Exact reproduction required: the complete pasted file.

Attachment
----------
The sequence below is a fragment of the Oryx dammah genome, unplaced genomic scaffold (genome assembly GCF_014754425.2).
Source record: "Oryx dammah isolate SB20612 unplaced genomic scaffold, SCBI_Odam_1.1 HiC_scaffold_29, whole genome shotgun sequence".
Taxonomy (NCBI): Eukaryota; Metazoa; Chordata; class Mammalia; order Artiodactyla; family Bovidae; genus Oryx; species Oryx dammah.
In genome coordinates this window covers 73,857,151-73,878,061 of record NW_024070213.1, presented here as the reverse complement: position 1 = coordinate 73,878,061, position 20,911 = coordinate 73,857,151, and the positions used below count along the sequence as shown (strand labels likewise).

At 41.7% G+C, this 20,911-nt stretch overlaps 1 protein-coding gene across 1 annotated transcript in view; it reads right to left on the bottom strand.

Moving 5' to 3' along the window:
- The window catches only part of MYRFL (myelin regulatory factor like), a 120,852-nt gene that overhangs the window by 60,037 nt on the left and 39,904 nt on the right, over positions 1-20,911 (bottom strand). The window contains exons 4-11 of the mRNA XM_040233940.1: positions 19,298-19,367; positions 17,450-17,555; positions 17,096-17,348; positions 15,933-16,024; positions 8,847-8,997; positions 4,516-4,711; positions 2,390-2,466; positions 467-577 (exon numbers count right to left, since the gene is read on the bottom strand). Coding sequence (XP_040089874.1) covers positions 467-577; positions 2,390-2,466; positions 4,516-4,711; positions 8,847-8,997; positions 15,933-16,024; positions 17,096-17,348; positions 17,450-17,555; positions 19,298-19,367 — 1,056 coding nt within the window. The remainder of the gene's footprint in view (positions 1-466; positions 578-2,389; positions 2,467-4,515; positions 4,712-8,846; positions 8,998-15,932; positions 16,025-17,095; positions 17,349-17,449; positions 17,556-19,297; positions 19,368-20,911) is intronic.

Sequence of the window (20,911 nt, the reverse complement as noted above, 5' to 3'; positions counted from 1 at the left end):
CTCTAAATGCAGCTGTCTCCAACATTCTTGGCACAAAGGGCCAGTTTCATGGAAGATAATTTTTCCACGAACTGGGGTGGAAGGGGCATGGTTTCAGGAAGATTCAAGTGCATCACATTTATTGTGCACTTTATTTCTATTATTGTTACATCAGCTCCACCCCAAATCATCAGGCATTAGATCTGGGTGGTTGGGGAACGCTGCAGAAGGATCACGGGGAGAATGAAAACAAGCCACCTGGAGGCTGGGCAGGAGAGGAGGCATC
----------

The sequence below is a fragment of the Oryx dammah genome, unplaced genomic scaffold (genome assembly GCF_014754425.2).
Source record: "Oryx dammah isolate SB20612 unplaced genomic scaffold, SCBI_Odam_1.1 HiC_scaffold_29, whole genome shotgun sequence".
Taxonomy (NCBI): Eukaryota; Metazoa; Chordata; class Mammalia; order Artiodactyla; family Bovidae; genus Oryx; species Oryx dammah.
In genome coordinates this window covers 73,857,151-73,878,061 of record NW_024070213.1, presented here as the reverse complement: position 1 = coordinate 73,878,061, position 20,911 = coordinate 73,857,151, and the positions used below count along the sequence as shown (strand labels likewise).

At 41.7% G+C, this 20,911-nt stretch overlaps 1 protein-coding gene across 1 annotated transcript in view; it reads right to left on the bottom strand.

Moving 5' to 3' along the window:
- The window catches only part of MYRFL (myelin regulatory factor like), a 120,852-nt gene that overhangs the window by 60,037 nt on the left and 39,904 nt on the right, over positions 1-20,911 (bottom strand). The window contains exons 4-11 of the mRNA XM_040233940.1: positions 19,298-19,367; positions 17,450-17,555; positions 17,096-17,348; positions 15,933-16,024; positions 8,847-8,997; positions 4,516-4,711; positions 2,390-2,466; positions 467-577 (exon numbers count right to left, since the gene is read on the bottom strand). Coding sequence (XP_040089874.1) covers positions 467-577; positions 2,390-2,466; positions 4,516-4,711; positions 8,847-8,997; positions 15,933-16,024; positions 17,096-17,348; positions 17,450-17,555; positions 19,298-19,367 — 1,056 coding nt within the window. The remainder of the gene's footprint in view (positions 1-466; positions 578-2,389; positions 2,467-4,515; positions 4,712-8,846; positions 8,998-15,932; positions 16,025-17,095; positions 17,349-17,449; positions 17,556-19,297; positions 19,368-20,911) is intronic.

Sequence of the window (20,911 nt, the reverse complement as noted above, 5' to 3'; positions counted from 1 at the left end):
CTCTAAATGCAGCTGTCTCCAACATTCTTGGCACAAAGGGCCAGTTTCATGGAAGATAATTTTTCCACGAACTGGGGTGGAAGGGGCATGGTTTCAGGAAGATTCAAGTGCATCACATTTATTGTGCACTTTATTTCTATTATTGTTACATCAGCTCCACCCCAAATCATCAGGCATTAGATCTGGGTGGTTGGGGAACGCTGCAGAAGGATCACGGGGAGAATGAAAACAAGCCACCTGGAGGCTGGGCAGGAGAGGAGGCATC